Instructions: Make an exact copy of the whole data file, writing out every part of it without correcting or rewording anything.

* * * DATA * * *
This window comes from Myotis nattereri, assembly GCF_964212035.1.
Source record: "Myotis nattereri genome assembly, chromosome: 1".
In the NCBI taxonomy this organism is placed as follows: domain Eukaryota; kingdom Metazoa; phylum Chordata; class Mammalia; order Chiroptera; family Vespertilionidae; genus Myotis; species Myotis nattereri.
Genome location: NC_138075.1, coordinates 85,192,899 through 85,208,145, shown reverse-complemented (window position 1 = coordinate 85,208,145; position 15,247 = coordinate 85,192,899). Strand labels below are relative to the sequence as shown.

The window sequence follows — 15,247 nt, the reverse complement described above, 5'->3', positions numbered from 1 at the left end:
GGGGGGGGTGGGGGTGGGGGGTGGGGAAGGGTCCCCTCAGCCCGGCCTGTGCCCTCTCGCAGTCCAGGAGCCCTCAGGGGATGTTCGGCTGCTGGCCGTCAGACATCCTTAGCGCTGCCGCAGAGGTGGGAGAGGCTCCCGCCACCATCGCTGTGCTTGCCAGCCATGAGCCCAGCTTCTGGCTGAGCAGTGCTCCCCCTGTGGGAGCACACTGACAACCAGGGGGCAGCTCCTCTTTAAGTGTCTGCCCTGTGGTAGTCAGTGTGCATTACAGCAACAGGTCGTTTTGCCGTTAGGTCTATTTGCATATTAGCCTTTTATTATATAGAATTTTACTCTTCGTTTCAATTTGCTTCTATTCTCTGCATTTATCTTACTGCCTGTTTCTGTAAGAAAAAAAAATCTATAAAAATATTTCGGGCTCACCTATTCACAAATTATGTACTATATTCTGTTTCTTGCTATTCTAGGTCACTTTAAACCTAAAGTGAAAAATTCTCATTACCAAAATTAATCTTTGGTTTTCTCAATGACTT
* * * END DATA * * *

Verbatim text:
This window comes from Myotis nattereri, assembly GCF_964212035.1.
Source record: "Myotis nattereri genome assembly, chromosome: 1".
In the NCBI taxonomy this organism is placed as follows: domain Eukaryota; kingdom Metazoa; phylum Chordata; class Mammalia; order Chiroptera; family Vespertilionidae; genus Myotis; species Myotis nattereri.
Genome location: NC_138075.1, coordinates 85,192,899 through 85,208,145, shown reverse-complemented (window position 1 = coordinate 85,208,145; position 15,247 = coordinate 85,192,899). Strand labels below are relative to the sequence as shown.

The window sequence follows — 15,247 nt, the reverse complement described above, 5'->3', positions numbered from 1 at the left end:
GGGGGGGGTGGGGGTGGGGGGTGGGGAAGGGTCCCCTCAGCCCGGCCTGTGCCCTCTCGCAGTCCAGGAGCCCTCAGGGGATGTTCGGCTGCTGGCCGTCAGACATCCTTAGCGCTGCCGCAGAGGTGGGAGAGGCTCCCGCCACCATCGCTGTGCTTGCCAGCCATGAGCCCAGCTTCTGGCTGAGCAGTGCTCCCCCTGTGGGAGCACACTGACAACCAGGGGGCAGCTCCTCTTTAAGTGTCTGCCCTGTGGTAGTCAGTGTGCATTACAGCAACAGGTCGTTTTGCCGTTAGGTCTATTTGCATATTAGCCTTTTATTATATAGAATTTTACTCTTCGTTTCAATTTGCTTCTATTCTCTGCATTTATCTTACTGCCTGTTTCTGTAAGAAAAAAAAATCTATAAAAATATTTCGGGCTCACCTATTCACAAATTATGTACTATATTCTGTTTCTTGCTATTCTAGGTCACTTTAAACCTAAAGTGAAAAATTCTCATTACCAAAATTAATCTTTGGTTTTCTCAATGACTT